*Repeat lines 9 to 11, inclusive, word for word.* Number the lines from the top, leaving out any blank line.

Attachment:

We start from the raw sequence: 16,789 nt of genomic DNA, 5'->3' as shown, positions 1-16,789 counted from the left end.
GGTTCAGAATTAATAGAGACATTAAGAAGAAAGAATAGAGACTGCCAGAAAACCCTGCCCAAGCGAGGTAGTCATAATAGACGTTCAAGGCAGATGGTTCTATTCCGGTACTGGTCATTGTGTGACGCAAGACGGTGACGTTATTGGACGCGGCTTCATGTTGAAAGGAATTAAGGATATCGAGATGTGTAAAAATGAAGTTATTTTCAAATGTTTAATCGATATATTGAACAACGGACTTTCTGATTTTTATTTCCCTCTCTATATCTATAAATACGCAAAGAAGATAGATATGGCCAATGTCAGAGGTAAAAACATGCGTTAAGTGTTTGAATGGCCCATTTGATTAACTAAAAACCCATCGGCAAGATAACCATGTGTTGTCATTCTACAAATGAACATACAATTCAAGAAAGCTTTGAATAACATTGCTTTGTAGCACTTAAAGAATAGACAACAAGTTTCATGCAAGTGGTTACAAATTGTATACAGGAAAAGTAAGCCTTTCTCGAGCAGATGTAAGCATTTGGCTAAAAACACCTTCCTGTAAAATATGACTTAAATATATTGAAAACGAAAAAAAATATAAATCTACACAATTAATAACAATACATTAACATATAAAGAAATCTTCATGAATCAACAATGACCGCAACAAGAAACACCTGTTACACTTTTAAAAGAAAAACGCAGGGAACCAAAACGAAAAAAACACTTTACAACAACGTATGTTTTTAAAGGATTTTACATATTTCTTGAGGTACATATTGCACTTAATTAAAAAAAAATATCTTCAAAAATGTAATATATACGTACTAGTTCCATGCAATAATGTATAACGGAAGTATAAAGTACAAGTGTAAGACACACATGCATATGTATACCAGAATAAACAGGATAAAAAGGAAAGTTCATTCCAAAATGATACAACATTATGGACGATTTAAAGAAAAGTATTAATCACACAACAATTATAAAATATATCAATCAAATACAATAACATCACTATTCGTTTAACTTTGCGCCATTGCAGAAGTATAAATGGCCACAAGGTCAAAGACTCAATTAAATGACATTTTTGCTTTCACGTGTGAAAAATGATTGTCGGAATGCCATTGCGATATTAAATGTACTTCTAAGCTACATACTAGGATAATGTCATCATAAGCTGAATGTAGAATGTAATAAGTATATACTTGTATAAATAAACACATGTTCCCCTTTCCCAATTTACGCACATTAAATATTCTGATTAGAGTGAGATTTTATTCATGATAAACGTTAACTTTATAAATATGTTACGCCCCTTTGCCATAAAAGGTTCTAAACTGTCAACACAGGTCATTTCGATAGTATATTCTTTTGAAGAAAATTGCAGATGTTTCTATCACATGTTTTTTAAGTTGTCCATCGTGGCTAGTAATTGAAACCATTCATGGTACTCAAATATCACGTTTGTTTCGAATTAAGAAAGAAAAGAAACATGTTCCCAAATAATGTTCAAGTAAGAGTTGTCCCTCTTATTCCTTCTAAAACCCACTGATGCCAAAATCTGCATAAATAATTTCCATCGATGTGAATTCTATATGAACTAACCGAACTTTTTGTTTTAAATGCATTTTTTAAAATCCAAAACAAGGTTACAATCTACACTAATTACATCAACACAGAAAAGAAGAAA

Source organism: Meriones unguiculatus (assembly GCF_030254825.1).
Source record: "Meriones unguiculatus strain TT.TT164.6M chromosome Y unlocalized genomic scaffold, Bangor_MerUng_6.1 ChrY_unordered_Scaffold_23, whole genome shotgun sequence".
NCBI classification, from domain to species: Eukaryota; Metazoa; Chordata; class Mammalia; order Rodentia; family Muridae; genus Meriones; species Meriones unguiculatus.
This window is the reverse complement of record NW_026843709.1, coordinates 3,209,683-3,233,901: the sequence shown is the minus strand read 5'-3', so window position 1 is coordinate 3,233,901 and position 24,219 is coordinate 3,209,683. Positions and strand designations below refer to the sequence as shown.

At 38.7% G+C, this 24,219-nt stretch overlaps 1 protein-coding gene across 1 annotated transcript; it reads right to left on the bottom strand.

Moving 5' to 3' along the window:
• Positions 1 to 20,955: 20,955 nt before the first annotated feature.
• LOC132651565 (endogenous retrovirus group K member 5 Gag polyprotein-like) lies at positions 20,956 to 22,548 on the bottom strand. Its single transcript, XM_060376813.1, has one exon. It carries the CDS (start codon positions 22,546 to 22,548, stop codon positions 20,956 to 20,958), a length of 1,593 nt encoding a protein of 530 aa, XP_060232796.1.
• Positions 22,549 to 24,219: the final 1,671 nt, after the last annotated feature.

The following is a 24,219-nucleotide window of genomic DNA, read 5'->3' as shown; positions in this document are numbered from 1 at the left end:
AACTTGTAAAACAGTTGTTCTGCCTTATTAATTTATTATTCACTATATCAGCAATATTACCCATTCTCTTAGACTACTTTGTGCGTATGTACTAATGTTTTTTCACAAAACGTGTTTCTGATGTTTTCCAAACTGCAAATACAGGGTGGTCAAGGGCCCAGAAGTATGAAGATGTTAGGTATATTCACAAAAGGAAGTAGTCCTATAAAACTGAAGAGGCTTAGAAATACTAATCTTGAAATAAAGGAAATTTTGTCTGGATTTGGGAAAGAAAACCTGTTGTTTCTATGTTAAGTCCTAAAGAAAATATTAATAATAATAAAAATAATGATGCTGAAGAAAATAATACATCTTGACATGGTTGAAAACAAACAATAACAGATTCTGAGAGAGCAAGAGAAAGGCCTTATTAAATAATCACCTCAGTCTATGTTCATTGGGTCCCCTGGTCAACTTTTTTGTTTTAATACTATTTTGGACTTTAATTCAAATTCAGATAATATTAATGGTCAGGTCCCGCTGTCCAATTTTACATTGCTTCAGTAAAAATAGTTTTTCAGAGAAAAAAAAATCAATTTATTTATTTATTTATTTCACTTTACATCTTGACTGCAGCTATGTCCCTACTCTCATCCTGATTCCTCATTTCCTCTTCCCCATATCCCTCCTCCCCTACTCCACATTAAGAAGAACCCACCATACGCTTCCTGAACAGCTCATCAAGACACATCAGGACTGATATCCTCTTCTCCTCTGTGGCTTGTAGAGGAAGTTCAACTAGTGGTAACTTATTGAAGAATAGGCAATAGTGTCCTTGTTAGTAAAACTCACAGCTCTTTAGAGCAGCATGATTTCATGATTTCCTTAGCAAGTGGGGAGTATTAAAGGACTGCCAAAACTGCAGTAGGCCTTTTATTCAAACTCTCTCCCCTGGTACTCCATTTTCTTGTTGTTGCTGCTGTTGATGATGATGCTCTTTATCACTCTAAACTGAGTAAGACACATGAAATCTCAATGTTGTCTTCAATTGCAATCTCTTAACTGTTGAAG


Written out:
• Positions 1 to 20,955: 20,955 nt before the first annotated feature.
• LOC132651565 (endogenous retrovirus group K member 5 Gag polyprotein-like) lies at positions 20,956 to 22,548 on the bottom strand. Its single transcript, XM_060376813.1, has one exon. It carries the CDS (start codon positions 22,546 to 22,548, stop codon positions 20,956 to 20,958), a length of 1,593 nt encoding a protein of 530 aa, XP_060232796.1.
• Positions 22,549 to 24,219: the final 1,671 nt, after the last annotated feature.